Which Joe gave his name to ‘sloppy joes’? We look at five interesting sandwiches and their lexical origins.
A salmon-pink Eurasian bird with a long downcurved bill, a large erectile crest, and black-and-white wings and tail.
- ‘Seemingly invisible on our horses we rode amongst azure-winged magpies, great bustard, hoopoes and a hundred other species of birds.’
- ‘There were birds everywhere, of all types - hoopoes, wagtails, tits, finches, and sparrows and swallows nesting in the beams of the house; there were cuckoos singing by day and nightjars by night.’
- ‘Orange headed thrush, Indian Pitta and resident birds such as oriole, spotted owlet and hoopoe can be sighted on this campus.’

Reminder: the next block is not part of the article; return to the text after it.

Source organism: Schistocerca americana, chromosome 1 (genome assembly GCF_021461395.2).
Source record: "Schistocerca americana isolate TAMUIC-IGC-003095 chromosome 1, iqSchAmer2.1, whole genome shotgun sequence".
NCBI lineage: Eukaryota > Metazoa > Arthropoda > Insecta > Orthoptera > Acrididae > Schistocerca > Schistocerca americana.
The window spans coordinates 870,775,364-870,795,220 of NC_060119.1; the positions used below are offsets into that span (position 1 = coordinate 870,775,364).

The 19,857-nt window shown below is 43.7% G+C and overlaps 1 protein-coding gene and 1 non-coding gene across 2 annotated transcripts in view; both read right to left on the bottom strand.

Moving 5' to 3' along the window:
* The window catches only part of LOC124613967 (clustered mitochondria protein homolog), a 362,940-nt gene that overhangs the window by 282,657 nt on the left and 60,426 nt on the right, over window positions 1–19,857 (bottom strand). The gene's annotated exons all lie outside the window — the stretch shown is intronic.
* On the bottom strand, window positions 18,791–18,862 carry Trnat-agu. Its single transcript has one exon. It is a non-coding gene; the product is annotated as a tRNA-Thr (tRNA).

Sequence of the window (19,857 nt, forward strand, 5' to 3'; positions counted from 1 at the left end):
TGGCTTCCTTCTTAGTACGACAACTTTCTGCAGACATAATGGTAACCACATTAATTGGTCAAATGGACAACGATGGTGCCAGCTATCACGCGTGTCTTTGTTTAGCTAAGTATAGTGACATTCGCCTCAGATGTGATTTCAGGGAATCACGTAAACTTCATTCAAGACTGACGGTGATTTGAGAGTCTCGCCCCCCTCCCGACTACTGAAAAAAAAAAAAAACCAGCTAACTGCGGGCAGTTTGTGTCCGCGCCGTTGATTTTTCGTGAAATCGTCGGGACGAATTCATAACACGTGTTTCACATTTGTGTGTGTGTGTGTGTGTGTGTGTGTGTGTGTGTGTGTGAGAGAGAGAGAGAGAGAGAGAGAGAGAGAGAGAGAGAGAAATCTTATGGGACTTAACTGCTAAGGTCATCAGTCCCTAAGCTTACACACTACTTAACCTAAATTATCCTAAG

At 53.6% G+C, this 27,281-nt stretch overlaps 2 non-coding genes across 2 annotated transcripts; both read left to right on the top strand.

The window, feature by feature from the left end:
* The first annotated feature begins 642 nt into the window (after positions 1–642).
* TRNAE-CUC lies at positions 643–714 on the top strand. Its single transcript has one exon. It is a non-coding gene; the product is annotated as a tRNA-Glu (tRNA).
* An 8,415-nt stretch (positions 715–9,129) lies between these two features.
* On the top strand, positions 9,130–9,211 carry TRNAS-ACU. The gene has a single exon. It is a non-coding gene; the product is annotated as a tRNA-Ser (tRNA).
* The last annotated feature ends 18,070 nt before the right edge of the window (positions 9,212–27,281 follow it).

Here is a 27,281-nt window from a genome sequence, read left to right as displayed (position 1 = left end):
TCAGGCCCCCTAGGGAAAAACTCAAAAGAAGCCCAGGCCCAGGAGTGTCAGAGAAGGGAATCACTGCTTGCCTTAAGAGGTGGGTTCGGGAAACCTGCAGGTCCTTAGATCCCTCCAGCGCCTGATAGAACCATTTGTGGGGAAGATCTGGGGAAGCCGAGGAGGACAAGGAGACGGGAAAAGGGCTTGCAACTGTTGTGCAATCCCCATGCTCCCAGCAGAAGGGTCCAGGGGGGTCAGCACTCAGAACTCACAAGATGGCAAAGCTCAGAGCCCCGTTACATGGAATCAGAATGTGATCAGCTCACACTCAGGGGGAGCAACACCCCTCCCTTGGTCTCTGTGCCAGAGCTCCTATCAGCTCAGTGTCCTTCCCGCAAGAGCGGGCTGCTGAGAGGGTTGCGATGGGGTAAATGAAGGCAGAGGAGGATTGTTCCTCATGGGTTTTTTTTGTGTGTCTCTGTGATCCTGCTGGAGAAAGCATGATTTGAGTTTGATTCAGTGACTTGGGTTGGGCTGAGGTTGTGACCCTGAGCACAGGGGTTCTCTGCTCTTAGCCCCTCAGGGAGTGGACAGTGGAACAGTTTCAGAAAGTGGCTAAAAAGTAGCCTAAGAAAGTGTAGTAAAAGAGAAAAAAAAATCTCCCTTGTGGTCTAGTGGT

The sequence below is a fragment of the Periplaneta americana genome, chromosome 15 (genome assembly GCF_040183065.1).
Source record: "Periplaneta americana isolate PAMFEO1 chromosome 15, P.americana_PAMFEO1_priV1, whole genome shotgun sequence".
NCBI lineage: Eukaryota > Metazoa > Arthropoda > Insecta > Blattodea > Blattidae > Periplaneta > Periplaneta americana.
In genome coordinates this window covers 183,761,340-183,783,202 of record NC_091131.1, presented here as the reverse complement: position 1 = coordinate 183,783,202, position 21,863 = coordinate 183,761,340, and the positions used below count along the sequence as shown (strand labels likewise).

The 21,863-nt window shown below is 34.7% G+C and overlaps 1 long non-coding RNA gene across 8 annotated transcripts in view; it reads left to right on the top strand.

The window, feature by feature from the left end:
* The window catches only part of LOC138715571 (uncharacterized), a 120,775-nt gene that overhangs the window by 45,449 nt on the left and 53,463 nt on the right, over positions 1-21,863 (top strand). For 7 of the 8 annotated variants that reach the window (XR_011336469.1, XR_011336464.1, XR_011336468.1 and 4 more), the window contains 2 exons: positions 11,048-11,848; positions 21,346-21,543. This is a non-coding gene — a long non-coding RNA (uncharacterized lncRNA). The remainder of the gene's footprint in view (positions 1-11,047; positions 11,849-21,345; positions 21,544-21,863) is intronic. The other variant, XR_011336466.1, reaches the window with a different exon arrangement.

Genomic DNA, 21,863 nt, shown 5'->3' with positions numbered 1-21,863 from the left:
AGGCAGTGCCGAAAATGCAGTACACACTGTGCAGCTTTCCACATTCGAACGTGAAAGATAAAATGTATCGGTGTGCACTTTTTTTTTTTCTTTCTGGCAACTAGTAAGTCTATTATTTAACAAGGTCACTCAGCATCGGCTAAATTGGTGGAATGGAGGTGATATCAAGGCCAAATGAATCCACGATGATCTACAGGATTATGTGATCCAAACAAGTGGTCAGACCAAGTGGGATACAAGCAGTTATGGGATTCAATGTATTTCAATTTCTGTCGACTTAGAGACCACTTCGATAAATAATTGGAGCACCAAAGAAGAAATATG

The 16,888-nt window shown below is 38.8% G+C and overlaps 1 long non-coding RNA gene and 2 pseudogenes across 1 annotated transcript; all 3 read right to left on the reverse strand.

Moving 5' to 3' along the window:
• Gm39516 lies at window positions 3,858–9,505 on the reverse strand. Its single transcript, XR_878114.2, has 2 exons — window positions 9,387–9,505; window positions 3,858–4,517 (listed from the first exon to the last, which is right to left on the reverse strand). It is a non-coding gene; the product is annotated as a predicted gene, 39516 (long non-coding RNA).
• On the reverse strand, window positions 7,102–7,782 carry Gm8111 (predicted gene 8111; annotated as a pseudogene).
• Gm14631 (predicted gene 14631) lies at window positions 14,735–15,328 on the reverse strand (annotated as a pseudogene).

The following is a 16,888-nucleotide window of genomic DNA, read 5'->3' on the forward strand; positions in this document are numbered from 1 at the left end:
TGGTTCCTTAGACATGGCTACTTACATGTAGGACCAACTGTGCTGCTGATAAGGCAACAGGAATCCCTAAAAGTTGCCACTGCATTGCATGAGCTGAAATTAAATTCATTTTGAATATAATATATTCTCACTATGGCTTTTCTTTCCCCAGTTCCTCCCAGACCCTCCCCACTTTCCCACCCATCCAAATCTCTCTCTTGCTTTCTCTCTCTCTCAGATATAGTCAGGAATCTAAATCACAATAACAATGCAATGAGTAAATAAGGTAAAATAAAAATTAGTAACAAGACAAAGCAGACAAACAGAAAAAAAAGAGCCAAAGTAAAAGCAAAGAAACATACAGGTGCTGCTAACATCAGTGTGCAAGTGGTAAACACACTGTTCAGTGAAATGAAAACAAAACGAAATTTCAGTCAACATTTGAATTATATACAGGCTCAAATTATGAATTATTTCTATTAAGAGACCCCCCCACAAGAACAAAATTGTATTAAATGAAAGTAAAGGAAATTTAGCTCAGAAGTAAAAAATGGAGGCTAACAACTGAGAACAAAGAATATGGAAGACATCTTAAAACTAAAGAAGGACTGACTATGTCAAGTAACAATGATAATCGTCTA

- ‘As the Nile at that time was rising, there were many hoopoes and ibises in the nets, more than could be counted.’
- ‘Black and white bands cross the hoopoe's wings, back and tail.’
Mid 17th century: alteration of obsolete hoop, from Old French huppe, from Latin upupa, imitative of the bird's call.
We take a look at several popular, though confusing, punctuation marks.
From Afghanistan to Zimbabwe, discover surprising and intriguing language facts from around the globe.
The definitions of ‘buddy’ and ‘bro’ in the OED have recently been revised. We explore their history and increase in popularity.